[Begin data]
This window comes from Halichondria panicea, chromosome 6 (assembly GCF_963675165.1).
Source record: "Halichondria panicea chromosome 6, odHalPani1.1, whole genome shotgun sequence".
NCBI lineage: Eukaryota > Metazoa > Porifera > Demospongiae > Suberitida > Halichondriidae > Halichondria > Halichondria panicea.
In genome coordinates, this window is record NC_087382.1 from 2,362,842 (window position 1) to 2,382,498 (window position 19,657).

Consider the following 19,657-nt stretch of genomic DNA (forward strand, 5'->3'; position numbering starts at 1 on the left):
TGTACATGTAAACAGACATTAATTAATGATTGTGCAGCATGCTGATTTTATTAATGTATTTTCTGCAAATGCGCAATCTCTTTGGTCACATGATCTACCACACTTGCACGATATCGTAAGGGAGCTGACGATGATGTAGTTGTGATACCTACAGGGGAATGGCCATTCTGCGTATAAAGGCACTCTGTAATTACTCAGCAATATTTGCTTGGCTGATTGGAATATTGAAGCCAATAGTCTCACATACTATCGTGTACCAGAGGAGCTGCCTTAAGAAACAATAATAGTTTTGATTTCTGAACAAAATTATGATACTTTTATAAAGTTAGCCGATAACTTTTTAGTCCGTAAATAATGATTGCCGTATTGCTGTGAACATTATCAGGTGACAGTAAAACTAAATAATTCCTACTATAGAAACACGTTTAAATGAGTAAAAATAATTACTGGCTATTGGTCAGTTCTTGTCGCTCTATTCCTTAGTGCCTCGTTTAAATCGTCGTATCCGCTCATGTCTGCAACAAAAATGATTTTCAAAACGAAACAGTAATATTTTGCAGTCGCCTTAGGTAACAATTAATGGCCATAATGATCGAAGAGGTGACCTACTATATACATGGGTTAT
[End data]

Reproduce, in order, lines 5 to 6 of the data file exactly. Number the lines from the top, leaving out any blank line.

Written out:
Consider the following 19,657-nt stretch of genomic DNA (forward strand, 5'->3'; position numbering starts at 1 on the left):
TGTACATGTAAACAGACATTAATTAATGATTGTGCAGCATGCTGATTTTATTAATGTATTTTCTGCAAATGCGCAATCTCTTTGGTCACATGATCTACCACACTTGCACGATATCGTAAGGGAGCTGACGATGATGTAGTTGTGATACCTACAGGGGAATGGCCATTCTGCGTATAAAGGCACTCTGTAATTACTCAGCAATATTTGCTTGGCTGATTGGAATATTGAAGCCAATAGTCTCACATACTATCGTGTACCAGAGGAGCTGCCTTAAGAAACAATAATAGTTTTGATTTCTGAACAAAATTATGATACTTTTATAAAGTTAGCCGATAACTTTTTAGTCCGTAAATAATGATTGCCGTATTGCTGTGAACATTATCAGGTGACAGTAAAACTAAATAATTCCTACTATAGAAACACGTTTAAATGAGTAAAAATAATTACTGGCTATTGGTCAGTTCTTGTCGCTCTATTCCTTAGTGCCTCGTTTAAATCGTCGTATCCGCTCATGTCTGCAACAAAAATGATTTTCAAAACGAAACAGTAATATTTTGCAGTCGCCTTAGGTAACAATTAATGGCCATAATGATCGAAGAGGTGACCTACTATATACATGGGTTAT